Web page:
Through high ranking State officials, issuing statements that pre-suppose that the petitioners are guilty of grave offences;
Through high ranking State officials, issuing statements that are unfairly critical of the Judiciary and individual members thereof; and
Charging the 2nd, 3rd and 4th petitioners with the murder of one John Byarugaba in Imaramagambo Forest on the 17th July 2002 before a Magistrate Grade 1 in Bushenyi Criminal Case No.0028/2007 (hereinafter referred to as “the Bushenyi Murder Charges”) and the 5th. 6th, 7th, 8th, 9th, 10th and 11th petitioners with the murder of one Lt. Mawa at Alube in Koboko on the 21st of July 2003 before a Magistrate Grade 1 in Arua Criminal Case No.0032/2007 (hereinafter referred to as “the Arua Murder Charges”), which charges relate to acts allegedly done in furtherance of the alleged plot to overthrow the Government by force of arms which constitutes the charge of treason in the Treason Trial.”
The climax of these activities was the rape of the Temple that took place at the High Court building on the 16th
March 2007. The brutal siege of the High Court building shocked the entire nation. It was unprecedented. It violated all the cardinal principles of constitutionalism enshrined in the 1995 Constitution such as”-
Naked denial of a fair trial,
(b) Presumption of Innocence,
(c) Separation of Powers,
(d) The Independence of the Judiciary e.t.c.
In fact it almost tore the 1995 Constitution into shreds. The judiciary protested vehemently. The legal profession joined the judiciary in protesting the discretion of the Temple of Justice. Numerous legislator, the press, Civil Society and academia expressed in one way or the other their shock and disgusted over the Siege of the High Court which was in fact the second such a Siege in only two years. The issue raised by these events is whether the petitioners will ever be able to receive a fair trial on the charges which are still pending in the Magistrates Courts and the High Courts of this country? Can any trial resulting from tainted proceedings as has been described in this petition be fair within the meaning of article 28 and 44(c) of the Constitution? The petitioners believe that the events of 1st March 2007 which included the shedding of blood in the premises of the High Court, brutal assaults on prisoners who had been released on bail, violent arrest and manhandling prisoners as they were thrown on lorries as if they were sacks of potatoes, unlawful confinement of the Deputy Chief Justice, the Principal Judge and other frightened Judges and Registrars who were confined and besieged for over six hours in the High Court buildings and the unrepentant attitude of the Executive Arm of this Republic, all point in one direction that they will never receive a fair trial from the legal system of this country for the offences now pending against them.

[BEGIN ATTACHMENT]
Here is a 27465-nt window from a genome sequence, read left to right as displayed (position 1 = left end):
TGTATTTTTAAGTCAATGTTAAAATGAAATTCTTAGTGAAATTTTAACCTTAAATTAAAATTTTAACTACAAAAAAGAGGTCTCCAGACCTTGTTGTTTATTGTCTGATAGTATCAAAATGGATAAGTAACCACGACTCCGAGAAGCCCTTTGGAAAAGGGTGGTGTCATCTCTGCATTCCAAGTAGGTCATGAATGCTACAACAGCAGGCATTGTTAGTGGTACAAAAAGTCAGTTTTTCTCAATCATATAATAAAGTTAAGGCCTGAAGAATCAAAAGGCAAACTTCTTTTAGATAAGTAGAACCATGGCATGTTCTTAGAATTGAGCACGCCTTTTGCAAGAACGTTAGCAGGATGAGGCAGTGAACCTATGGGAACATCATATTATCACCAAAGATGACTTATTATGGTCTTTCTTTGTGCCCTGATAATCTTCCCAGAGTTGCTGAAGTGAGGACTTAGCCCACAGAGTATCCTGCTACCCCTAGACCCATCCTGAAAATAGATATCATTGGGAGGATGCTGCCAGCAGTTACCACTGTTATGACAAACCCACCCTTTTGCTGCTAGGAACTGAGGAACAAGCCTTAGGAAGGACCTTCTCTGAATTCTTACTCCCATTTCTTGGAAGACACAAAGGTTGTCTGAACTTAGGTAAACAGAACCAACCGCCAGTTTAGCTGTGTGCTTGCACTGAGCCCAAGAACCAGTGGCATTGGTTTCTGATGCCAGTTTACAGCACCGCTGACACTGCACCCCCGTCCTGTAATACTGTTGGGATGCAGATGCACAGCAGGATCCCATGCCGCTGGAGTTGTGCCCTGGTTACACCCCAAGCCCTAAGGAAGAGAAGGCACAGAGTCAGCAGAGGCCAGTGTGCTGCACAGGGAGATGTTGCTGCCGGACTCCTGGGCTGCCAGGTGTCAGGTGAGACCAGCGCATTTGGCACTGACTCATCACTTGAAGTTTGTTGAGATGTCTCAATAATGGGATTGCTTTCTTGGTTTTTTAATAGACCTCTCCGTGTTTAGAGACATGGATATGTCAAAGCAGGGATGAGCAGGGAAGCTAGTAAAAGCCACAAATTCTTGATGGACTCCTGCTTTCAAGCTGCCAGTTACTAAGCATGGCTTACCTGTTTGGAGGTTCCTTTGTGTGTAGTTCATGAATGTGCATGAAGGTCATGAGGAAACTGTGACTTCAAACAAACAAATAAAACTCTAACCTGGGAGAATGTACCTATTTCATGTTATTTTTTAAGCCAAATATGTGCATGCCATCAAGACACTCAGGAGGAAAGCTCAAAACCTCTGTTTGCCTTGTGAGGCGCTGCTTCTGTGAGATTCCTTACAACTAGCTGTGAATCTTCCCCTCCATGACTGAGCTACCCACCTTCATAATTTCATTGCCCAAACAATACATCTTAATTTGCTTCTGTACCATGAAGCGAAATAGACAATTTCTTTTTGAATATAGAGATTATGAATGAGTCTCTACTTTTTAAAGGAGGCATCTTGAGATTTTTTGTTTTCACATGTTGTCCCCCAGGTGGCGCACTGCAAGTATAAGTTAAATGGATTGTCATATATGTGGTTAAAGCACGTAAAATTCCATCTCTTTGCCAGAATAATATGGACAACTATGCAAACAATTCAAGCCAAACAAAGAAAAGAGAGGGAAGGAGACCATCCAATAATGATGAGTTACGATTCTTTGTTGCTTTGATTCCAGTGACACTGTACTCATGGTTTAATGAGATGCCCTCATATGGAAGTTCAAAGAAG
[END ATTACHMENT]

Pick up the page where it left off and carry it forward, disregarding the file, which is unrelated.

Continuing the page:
We have anxiously examined the evidence from which petitioners draw this conclusion. We have painfully arrived at a similar conclusion that no trial arising from proceedings bearing a history like the one described in this petition can ever be said to be fair within the meaning of articles 28 and 44 of the Constitution of Uganda of 1995. We fortified in this belief by the decision of the Supreme Court of Uganda in Attorney General vs Uganda Law Society (supra) in which that court held that the siege of the High Court of Uganda on 16th November 2005 in which the same petitioners were arrested after being granted bail contravened article 28 and other articles of the Constitution.